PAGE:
Scimitar-horned Oryx

Scimitar-horned Oryx

Oryx dammah

Scimitar-horned oryx is a significant species, both culturally and ecologically. Once extinct in the wild, efforts from the Environment Agency-Abu Dhabi, the Sahara Conservation Fund, the Chadian government, the Zoological Society of London, the Smithsonian Conservation Biology Institute, and other partners have reintroduced a population of once-captive individuals to their native habitat in Chad.

Facts

Height: 1.4m tall at the shoulder (4.6ft)

Weight: 100-210kg (220-460 lbs)

Conservation Status: Extinct in the Wild

Scimitar-horned oryx can tolerate an internal body temperature of 47 C (116 F) and can go long periods without drinking water.

Tracking

The scimitar-horned oryx has existed only in captivity for the past 30 years. Driven to extinction by over-hunting and scarce resources, the species was bred in captivity for decades and closely monitored to promote genetic diversity and health. In 2012, a partnership of international agencies and organizations, including the Environmental Agency- Abu Dhabi, the Sahara Conservation Fund, the Chadian government, the Zoological Society of London, and the Smithsonian Conservation Biology Institute, began working to reintroduce this species into its former range. In August 2016, 21 individuals were reintroduced into a large (~78,00km²) protected area, the Ouadi Rimé-Ouadi Achim Game Reserve, in central in Chad. There have been two more releases since then, with approximately 106 Scimitar-horned oryx in the wild to date — 69 adults and 37 calves and yearlings.

A major part of monitoring the success and survival of this species is tracking the individuals with GPS collars. Nearly every adult reintroduced to the reserve is fitted with a GPS/satellite collar in order to monitor their seasonal movement patterns, social dynamics, and resource utilization. As with collaring any animal, there are limitations to this method of tracking. Collars remain on the animals for approximately two years, and include a “drop off” feature that allows the collars to be remotely removed from any animal at any time. Movement of Life scientists are working with GPS tracking manufacturers to develop a solar-powered, horn-mounted GPS tag that would be fit on an oryx as young as one year old. This tag would be minimally invasive, expanding the data collection potential for each individual and leading to a greater understanding of the basic needs and habits of these individuals, as well as informing management practices during future releases. Projected implementation of this new method is 2019.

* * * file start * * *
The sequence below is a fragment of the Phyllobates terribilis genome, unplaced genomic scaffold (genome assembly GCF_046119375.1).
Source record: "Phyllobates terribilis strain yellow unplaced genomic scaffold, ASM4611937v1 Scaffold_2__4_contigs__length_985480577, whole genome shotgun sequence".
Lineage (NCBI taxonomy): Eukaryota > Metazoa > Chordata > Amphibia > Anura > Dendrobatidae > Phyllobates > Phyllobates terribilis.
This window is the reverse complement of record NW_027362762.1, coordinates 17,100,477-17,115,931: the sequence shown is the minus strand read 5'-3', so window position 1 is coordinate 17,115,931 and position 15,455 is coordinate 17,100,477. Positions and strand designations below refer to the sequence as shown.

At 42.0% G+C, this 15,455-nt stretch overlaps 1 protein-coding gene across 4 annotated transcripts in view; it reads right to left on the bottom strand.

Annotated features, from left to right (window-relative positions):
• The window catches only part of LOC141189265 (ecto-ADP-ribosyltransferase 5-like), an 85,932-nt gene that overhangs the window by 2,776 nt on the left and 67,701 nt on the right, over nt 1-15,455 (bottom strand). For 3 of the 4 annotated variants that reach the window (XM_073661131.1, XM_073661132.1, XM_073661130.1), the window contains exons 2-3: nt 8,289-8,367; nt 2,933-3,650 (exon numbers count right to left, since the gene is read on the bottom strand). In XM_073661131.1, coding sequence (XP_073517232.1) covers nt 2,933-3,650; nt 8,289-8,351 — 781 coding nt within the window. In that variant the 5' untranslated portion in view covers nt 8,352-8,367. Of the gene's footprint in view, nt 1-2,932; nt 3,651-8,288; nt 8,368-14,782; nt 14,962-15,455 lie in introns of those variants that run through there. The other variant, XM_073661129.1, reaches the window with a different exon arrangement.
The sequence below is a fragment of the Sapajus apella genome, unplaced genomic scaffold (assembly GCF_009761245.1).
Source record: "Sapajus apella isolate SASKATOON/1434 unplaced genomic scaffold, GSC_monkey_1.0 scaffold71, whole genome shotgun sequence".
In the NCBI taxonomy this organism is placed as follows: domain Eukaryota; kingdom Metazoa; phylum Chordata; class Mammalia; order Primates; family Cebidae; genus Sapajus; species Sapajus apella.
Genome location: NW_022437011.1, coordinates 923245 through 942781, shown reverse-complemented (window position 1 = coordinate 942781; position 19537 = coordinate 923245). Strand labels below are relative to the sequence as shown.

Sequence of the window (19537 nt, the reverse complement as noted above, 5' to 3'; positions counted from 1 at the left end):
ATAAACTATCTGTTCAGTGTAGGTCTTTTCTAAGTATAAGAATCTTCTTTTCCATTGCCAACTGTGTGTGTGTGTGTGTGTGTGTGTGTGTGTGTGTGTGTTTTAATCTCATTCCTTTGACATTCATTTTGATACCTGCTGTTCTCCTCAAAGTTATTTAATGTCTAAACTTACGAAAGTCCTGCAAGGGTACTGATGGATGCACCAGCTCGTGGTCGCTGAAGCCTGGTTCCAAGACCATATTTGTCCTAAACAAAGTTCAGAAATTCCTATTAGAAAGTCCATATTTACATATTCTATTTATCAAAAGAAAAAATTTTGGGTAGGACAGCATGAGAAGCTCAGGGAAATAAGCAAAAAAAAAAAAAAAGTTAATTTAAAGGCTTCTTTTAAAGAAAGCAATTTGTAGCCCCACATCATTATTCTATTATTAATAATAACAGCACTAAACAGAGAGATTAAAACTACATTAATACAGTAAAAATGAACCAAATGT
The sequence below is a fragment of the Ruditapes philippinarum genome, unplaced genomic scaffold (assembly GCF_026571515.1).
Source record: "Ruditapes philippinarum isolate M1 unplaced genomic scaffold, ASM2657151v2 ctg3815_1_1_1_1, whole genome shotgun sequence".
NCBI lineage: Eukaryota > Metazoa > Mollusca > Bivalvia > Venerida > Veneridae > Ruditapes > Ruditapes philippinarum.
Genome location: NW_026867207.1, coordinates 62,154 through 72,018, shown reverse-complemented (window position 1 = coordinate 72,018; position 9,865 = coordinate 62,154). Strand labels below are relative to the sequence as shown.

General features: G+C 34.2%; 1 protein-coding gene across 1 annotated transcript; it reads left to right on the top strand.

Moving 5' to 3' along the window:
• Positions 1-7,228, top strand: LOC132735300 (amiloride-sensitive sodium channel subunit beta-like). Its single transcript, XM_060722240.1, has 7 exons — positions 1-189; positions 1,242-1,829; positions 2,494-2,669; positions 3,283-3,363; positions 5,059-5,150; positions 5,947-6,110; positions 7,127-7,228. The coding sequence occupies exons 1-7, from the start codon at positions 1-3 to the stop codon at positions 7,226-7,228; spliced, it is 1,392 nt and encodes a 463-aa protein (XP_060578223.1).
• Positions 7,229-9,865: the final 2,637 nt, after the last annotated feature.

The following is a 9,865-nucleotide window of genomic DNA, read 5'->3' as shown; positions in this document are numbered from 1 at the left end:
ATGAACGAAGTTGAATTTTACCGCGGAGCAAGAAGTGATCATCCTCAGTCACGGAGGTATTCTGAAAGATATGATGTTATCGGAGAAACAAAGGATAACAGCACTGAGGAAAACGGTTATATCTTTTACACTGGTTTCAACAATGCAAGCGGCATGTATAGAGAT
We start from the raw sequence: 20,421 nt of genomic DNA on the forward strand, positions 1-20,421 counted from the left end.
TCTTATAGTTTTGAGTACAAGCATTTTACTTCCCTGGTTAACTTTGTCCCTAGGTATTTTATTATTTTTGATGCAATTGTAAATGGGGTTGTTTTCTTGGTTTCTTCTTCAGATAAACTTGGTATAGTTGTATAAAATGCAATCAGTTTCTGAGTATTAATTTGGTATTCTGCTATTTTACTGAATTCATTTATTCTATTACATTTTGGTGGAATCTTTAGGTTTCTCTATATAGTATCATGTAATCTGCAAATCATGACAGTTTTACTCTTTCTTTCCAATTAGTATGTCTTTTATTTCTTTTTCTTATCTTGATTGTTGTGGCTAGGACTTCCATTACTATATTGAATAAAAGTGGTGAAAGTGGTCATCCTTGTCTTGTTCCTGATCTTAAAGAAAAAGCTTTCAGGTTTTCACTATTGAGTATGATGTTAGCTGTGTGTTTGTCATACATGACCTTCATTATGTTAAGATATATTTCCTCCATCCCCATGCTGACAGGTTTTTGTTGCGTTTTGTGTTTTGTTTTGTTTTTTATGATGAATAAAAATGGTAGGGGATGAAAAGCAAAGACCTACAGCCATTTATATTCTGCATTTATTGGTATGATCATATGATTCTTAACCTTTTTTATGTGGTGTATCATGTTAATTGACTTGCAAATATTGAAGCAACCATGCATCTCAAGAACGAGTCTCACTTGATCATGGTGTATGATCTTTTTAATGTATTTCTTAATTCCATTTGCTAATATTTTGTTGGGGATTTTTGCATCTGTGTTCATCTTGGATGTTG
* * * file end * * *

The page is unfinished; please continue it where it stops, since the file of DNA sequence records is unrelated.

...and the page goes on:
Meet the Team

Peter Leimgruber, Ph.D.

Conservation Biologist
Smithsonian Conservation Biology Institute (SCBI)
Conservation Ecology Center

Katherine Mertes, Ph.D.

Conservation Biologist
Smithsonian Conservation Biology Institute (SCBI)
Conservation Ecology Center

Melissa Songer, Ph.D.

Conservation Biologist
Smithsonian Conservation Biology Institute (SCBI)
Conservation Ecology Center

Jared Stabach, Ph.D.

Ecologist, MoL Program Coordinator
Smithsonian Conservation Biology Institute (SCBI)
Conservation Ecology Center
National Zoological Park

Resources

Scholarly Articles

Woodfine, T. and Gilbert, T. (2016). The fall and rise of the scimitar-horned oryx: A case study of ex-situ conservation and reintroduction in practice. In: Antelope Conservation in the 21st Century: From Diagnosis to Action (Eds. J.BrøJorgensen and D.Mallon). Wiley & Sons, Chichester.

Iyengar, A., Gilbert, T., Woodfine, T., Knowles, J.M., Diniz, F.M., Brenneman, R.A., Louis Jr. E.E. and Maclean, N. (2007). Remnants of ancient genetic diversity preserved within captive groups of scimitar-horned oryx (Oryx dammah). Molecular Ecology 16 (12): 2436-2449.

Woodfine, T., Gilbert, T. and Engel, H. (2005). A summary of past and present initiatives for the conservation and reintroduction of addax and scimitar-horned oryx in North Africa: 208 – 211. In: B.Hiddinga (Ed.) Proceedings of the EAZA conference 2004, Kolmarden. EAZA Executive Office, Amsterdam.

Newby, J.E. (1988). Aridland wildlife in decline: the case of the scimitar-horned oryx. In: Conservation and biology of desert antelope (A. Dixon & D. Jones, Eds.). Zoological Society of London.

Newby, J.E. (1978a). Scimitar-horned oryx – the end of the line? Oryx 14 (3): 219–221.

Newby, J.E. (1978b). The scimitar-horned oryx – extinction or reprieve? Marwell Zoo Paper 24: 18 - 19.

Newby, J.E. (1974). The ecological resources of the Ouadi Rimé-Ouadi Achim faunal reserve. Report to the food and agriculture organisation of the United Nations, FAO.

Collaborators